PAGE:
There was today an interesting paper about Watergate and the tapes transcripts by Patricia Cohen in the New York Times.
When you have a job and kids, you listen to the news, have a look at the paper, but you never have the time to study a political subject in depth. That is how a lot us ignore the facts an dwelve into conspiration theories or faulty judgments. For example, I never believed that I was told the whole truth about what happened to Apollo 13: every day when the accident happened the news stories were confusing and there was no objective link between all the things that went wrong: no explanation. It did not dawn on me that nobody knew at the time what was going on ; I only understood what happened when Tom Hanks, blessed his soul, made a movie about it.
During Watergate, I misjudged what happened because I candidly believed what the White House was saying. It did not come to my mind that the President of the United States would tell blatant lies. Since I retired, I had the time to read about 15 books on Watergate, and then I bought the tapes. You got to listen to the original tapes, though they are very difficult to understand, because listening to a "reading" by an actor gives you a very different take of what was said.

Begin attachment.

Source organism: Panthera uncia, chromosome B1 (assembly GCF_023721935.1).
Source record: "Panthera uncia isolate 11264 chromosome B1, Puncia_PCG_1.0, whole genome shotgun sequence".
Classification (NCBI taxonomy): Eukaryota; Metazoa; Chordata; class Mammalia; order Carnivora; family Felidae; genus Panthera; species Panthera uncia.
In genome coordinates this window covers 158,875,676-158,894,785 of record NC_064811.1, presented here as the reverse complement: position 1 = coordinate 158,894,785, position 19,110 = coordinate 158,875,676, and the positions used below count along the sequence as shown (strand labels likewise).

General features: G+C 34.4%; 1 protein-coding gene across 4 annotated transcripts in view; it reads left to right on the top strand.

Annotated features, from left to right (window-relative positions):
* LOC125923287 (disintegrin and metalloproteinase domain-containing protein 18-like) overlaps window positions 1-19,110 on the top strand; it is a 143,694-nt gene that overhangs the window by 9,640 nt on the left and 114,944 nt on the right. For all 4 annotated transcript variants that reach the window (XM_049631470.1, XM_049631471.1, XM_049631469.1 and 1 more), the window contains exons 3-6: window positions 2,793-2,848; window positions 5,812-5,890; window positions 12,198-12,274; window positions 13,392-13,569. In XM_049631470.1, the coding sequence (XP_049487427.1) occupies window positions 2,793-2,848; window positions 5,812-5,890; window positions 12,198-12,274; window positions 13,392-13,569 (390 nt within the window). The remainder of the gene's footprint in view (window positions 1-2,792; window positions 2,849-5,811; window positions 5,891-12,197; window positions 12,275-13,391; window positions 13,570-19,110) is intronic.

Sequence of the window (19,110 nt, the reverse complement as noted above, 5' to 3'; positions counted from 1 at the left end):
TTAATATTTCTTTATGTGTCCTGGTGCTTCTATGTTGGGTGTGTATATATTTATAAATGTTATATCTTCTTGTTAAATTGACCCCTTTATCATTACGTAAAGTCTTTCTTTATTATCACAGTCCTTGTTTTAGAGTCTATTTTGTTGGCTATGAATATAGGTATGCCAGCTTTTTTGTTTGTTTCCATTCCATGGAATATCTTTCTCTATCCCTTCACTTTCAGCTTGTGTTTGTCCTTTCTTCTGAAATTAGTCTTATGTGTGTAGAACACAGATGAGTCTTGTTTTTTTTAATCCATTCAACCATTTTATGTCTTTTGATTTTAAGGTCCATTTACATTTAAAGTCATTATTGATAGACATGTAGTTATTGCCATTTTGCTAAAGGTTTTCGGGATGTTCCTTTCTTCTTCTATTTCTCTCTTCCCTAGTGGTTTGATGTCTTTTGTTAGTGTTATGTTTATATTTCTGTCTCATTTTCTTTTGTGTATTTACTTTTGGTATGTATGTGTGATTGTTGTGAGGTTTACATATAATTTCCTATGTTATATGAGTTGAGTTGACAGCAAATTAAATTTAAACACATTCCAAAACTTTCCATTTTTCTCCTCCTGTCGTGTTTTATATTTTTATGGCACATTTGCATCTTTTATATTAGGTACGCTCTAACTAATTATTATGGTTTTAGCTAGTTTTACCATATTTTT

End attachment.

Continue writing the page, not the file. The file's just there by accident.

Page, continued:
For what it is worth, here is what I think about Watergate:
1) Republicans who say that Nixon was a victim because "everybody else does it" never listened to the tapes. It is like saying nowadays that everybody is a Blagojevich: only fascists would say that.
2) President Nixon often sounds very uncertain, seeking advice: he lowers his voice, leaves his sentences unfinished and sounds rather pitiful. His "advisers" never have the guts to give him any advice at all. I do know that Nixon did not like to be contradicted, so this may be a catastrophe of his own making, but at some times President Nixon sounds unbearably lonely and surrounded by cowards.There is a lot of Richard III in Nixon, from the paranoia to Despair and die!
3) The tapes are extremely difficult, and instead of attacking Stanley I. Kutler for errors and omissions, one should just publish corrections and be thankful to the man. But of course it is less conductive to publicity than to attack him.
4) Howard Dean comes out as the worst lawyer in the history of mankind. And not a very decent person to boot.